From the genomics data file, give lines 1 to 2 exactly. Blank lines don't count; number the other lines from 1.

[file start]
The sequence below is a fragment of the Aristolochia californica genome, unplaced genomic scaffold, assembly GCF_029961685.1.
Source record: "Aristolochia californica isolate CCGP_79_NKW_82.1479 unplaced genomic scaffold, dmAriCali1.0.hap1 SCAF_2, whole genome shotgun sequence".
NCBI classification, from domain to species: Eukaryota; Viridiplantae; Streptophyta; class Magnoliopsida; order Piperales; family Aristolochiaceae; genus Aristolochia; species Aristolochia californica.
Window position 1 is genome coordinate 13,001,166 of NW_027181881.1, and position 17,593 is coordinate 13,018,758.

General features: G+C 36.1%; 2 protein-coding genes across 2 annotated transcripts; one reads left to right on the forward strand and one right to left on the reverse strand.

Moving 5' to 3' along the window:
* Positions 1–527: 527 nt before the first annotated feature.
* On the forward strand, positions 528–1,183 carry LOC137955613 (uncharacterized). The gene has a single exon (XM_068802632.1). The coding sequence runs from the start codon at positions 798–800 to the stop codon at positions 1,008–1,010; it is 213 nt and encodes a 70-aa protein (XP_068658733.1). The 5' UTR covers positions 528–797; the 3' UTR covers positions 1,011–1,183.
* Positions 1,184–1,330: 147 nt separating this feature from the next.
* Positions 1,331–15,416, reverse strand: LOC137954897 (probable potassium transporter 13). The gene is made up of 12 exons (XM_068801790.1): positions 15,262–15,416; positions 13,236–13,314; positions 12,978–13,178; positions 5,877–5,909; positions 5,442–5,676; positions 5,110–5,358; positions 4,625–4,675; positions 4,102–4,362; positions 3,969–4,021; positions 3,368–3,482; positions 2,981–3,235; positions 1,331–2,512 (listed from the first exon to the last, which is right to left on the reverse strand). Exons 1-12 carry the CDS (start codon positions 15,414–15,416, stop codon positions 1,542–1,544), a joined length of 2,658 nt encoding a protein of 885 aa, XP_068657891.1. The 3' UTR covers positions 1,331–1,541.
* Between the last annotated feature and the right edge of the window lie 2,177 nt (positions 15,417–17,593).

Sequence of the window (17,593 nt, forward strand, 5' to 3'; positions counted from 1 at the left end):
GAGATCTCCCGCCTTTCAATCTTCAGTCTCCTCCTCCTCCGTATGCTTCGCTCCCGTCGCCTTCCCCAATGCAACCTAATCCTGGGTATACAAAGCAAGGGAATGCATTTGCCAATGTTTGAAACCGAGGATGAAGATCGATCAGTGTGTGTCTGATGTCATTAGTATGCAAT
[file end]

The sequence below is a fragment of the Aristolochia californica genome, unplaced genomic scaffold, assembly GCF_029961685.1.
Source record: "Aristolochia californica isolate CCGP_79_NKW_82.1479 unplaced genomic scaffold, dmAriCali1.0.hap1 SCAF_2, whole genome shotgun sequence".